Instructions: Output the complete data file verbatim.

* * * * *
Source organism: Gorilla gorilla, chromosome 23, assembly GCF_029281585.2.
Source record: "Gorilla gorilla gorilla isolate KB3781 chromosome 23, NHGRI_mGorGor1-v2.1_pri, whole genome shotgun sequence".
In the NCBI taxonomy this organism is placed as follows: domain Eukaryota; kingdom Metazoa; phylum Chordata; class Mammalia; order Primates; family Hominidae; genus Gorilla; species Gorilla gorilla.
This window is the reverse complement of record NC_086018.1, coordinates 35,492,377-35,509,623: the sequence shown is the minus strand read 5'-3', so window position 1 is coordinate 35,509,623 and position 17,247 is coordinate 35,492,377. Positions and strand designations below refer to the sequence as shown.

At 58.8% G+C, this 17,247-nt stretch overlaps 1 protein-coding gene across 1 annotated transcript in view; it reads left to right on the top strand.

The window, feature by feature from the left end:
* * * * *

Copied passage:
Source organism: Gorilla gorilla, chromosome 23, assembly GCF_029281585.2.
Source record: "Gorilla gorilla gorilla isolate KB3781 chromosome 23, NHGRI_mGorGor1-v2.1_pri, whole genome shotgun sequence".
In the NCBI taxonomy this organism is placed as follows: domain Eukaryota; kingdom Metazoa; phylum Chordata; class Mammalia; order Primates; family Hominidae; genus Gorilla; species Gorilla gorilla.
This window is the reverse complement of record NC_086018.1, coordinates 35,492,377-35,509,623: the sequence shown is the minus strand read 5'-3', so window position 1 is coordinate 35,509,623 and position 17,247 is coordinate 35,492,377. Positions and strand designations below refer to the sequence as shown.

At 58.8% G+C, this 17,247-nt stretch overlaps 1 protein-coding gene across 1 annotated transcript in view; it reads left to right on the top strand.

The window, feature by feature from the left end: